about the limitation regarding the subpoenas' scope. In a
reply email three days later, NT counsel asked to narrow
“the subpoenas temporally and with respect to the types
of documents covered.” (Docket Entry # 116-2). The
following morning, NT counsel emailed the associate and asked
her to contact him to follow up on the last discussion.
(Docket Entry # 116-2). Without waiting for a reply, North
Texas and Reeder filed the motions to quash the same day.
17(c) allows a defendant to file requests for subpoenas duces
tecum directed to a witness that are returnable prior to
trial. See United States v. Kravetz, 706 F.3d 47, 53
n.2 (1st Cir. 2013) (Rule 17(c) “contemplates subpoenas
duces tecum returnable either at or prior to trial”);
Fed. R. Crim. P. 17(c). One of the “fundamental
characteristics of the subpoena duces tecum in criminal
cases” is that “it was not intended to provide a
means of discovery for criminal cases.” United
States v. Nixon, 418 U.S. 693, 698 (1974); accord
United States v. Henry, 482 F.3d 27, 30 (1st
Cir. 2007). A Rule 17(c) subpoena duces tecum applicant must
show, inter alia, that “the application is made in good
faith and is not intended as a general ‘fishing
expedition.'” United States v. Nixon, 418
U.S. at 700.
North Texas and Reeder filed motions to quash on the basis
that the subpoenas were unreasonable and oppressive. Under
Rule 17(c), a court may quash a subpoena duces tecum
“if compliance would be unreasonable or
oppressive.” Fed. R. Crim. P. The Supreme Court in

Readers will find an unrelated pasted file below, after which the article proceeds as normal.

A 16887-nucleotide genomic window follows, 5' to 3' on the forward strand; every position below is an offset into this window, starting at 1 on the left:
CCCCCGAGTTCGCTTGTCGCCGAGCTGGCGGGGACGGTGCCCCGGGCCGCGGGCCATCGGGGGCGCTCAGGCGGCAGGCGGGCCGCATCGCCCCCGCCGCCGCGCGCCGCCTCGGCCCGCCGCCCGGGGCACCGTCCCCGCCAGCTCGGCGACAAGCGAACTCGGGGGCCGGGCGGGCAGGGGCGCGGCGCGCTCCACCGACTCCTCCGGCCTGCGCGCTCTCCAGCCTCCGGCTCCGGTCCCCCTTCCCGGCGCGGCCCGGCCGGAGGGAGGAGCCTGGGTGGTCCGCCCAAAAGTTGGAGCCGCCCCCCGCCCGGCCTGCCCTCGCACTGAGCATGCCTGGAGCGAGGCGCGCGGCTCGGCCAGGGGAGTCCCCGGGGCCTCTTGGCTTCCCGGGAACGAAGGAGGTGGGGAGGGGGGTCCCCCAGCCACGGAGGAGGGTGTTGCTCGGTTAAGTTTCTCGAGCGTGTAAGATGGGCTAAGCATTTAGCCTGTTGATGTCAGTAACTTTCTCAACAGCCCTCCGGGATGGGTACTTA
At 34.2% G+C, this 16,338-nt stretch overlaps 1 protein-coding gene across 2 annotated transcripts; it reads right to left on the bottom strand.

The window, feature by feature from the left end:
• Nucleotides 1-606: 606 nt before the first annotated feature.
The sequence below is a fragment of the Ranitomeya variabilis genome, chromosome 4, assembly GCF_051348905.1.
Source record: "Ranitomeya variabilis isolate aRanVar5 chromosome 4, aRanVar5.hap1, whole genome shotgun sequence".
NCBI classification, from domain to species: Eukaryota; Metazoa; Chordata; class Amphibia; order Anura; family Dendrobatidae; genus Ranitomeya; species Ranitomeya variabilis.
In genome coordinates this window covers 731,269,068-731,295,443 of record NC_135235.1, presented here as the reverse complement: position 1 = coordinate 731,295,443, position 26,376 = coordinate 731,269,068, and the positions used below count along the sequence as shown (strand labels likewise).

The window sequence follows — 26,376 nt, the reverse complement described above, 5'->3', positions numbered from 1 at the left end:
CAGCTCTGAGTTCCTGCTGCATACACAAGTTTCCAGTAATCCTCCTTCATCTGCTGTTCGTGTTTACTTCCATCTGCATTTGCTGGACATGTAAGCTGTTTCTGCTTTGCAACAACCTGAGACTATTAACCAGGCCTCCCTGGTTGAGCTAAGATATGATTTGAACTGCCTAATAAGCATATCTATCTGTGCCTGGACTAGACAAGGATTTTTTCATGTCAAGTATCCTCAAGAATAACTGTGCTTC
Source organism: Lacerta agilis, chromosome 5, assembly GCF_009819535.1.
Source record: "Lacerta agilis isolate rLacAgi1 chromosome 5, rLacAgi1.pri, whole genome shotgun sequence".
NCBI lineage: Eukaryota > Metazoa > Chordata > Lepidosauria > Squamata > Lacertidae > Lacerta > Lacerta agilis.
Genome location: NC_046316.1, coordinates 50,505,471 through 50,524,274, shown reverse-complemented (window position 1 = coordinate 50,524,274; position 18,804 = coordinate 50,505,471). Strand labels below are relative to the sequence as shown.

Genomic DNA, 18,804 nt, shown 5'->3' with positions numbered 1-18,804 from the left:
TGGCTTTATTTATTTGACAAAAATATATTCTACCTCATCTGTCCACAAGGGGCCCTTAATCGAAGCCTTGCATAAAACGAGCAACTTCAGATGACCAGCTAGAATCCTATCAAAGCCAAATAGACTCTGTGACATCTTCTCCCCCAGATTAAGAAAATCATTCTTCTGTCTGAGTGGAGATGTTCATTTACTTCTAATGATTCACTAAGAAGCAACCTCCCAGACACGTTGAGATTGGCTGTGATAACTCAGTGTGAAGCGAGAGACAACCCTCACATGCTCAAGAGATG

Nixon “elucidated the meaning of this
standard” by “holding that a subpoena duces tecum
is not ‘unreasonable or oppressive' if the
proponent establishes relevancy, admissibility, and
specificity.” Stern v. United States Dist. Ct. for
Dist. of Mass., 214 F.3d 4, 17 (1st Cir. 2000) (citing
United States v. Nixon, 418 U.S. at 700). Thus,
defendant, as the party seeking production, has the burden to
“clear three hurdles: (1) relevancy; (2) admissibility;
(3) specificity.” United States v. Nixon, 418
U.S. at 700.
subpoenas do not seek specific documents or even a specific,
discrete set of documents. Rather, the subpoenas request at
least seven broad categories of documents pertaining to two
individuals and two entities over an extensive time period.
The subpoenas therefore fail the specificity hurdle,
invariably will include matters that are not admissible, and
amount to “a general discovery device.”
United States v. Henry, 482 F.3d at 30;
see, e.g., United States v. Rand,
835 F.3d 451, 463 (4th Cir.), cert. denied, 137
S.Ct. 525 (2016) (affirming court's quashing Rule 17(c)
subpoena to third party “to produce ‘accounting
entries, budgets, budget entries, and financial reports for
seven categories of reserve accounts over an eight-year
period--the timeframe of the alleged conspiracy'”).
The breadth of the subpoenas likewise establishes that
defendant intended the subpoenas to operate as a general
fishing expedition. See United States v. Nixon, 418
U.S. at 700.
nevertheless points out, correctly, that this court approved
the subpoenas based on the ex parte application. In signing
the application, however, the Deputy Clerk left the schedule
blank for defendant to complete. Consequently, this court did
not review the actual, expansive language in the schedules
pertaining to the two individuals and two entities for the
time frame of 2008 to 2014. Moreover, Rule 17(c) expressly